All the pulleys got glued to the stepper axles with some two-component epoxy stuff - And they have stayed there for quite a few hours of building time. I did scratch the axles as well as the holes in the pulleys before gluing them - That might be why they just work flawless, or maybe they would've done just fine without the scratches :-)
The choice of the NEMA 23's may have been relevant for the Y-axis only - With a huge build volume that is. Furthermore the stepper drivers go into thermal shutdown when running the NEMA 23's at the full current. That could lead to losing steps during a build. I remedied this by turning down the current limiters a bit.
The Z-drive was the first to be created, and it is kept quite simple:
Please note that the are two 624 bearings in the guide and tensioner parts, this due to the 10mm belt. The guide bearing could be omitted with a little redesign. And yes, it takes a bit of the build envelope, but this is the far end of the X-axis and my guess is that I will never need that. It would be fairly easy to redesign this so the stepper goes on the side of the frame so the build envelope would be complete.
I've heard arguments that this makes the construction more top-heavy, but that stepper has a weight of only a fraction of all the steel up there already.
In fact I'm really happy with this design as it also keeps vital parts in full visibility and it is easy to access for repair or maintenance - I may add that this design has worked without a single glitch for many hours of building time already.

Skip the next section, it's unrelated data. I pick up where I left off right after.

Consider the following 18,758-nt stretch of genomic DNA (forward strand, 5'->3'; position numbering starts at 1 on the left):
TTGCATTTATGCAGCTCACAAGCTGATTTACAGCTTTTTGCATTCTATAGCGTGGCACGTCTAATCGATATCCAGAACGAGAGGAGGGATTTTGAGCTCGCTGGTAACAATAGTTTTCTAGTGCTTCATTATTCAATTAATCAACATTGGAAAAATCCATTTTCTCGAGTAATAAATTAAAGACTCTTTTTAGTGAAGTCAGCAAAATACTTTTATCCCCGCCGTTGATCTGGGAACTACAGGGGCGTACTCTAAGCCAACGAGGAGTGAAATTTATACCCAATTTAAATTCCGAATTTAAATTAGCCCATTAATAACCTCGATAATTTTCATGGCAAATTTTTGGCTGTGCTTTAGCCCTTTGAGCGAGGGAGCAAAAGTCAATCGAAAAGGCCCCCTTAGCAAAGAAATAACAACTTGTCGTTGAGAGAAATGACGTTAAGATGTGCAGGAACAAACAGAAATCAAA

X and Y
The X and Y drives do not need much explanation:
I don't think this can be done simpler than that.
The X-axis - This is where the NEMA 23 stepper appears somewhat ridiculous as my X-carriage has a weight just about the same as the standard Mendel's X-carriage - Then again, my Z-axis has a NEMA 23 to handle it :-)
Then there is something I just don't get about the standard Mendel, it has six bearings in the X-drive - MegaMendel does that quite a bit simpler. The Y-drive is also somewhat simpler.
X and Y tensioners
You may not believe it:
Please note this after you're done laughing: They work like a charm - Never had a problem with them!!
A word on bearings
The MegaMendel will have a total of 49 bearings when the Y-retainers are in place - The same ideas applied to the standard Mendel would make it possible to build a standard Mendel with a total of only 30 bearings. I know some people don't care as they get the bearings very cheap. I see reasons to reduce the number of bearings:
- Less friction - I have seen standard Mendels with even the Y-axis running a lot tighter than the MegaMendel's Y-axis!
- Simpler/easier assembly
- Possibly less plastics is needed as well
More about my design changes later.
The USB2TTL cable
I bought the FTDI converter cable together with the other stuff from MakerBot. That one turned out to self destruct before it even worked. I know the MakerBot guys have seen this kind of problem before - They might be interested to know if anyone have identified a pattern here.
I was aware that the extruder is by far one of the biggest sources of problems, so I thought I played it safe by ordering MakerBot's Plastruder. I got a bit wiser. The incident occurred after some ten minutes of test extruding - The idler wheel broke. Later on the thermal barrier deformed and leaked plastic (I think that was my own fault as I tried running it at 240 degrees to avoid filament jams). That may in turn have lead to the heater retainer breaking.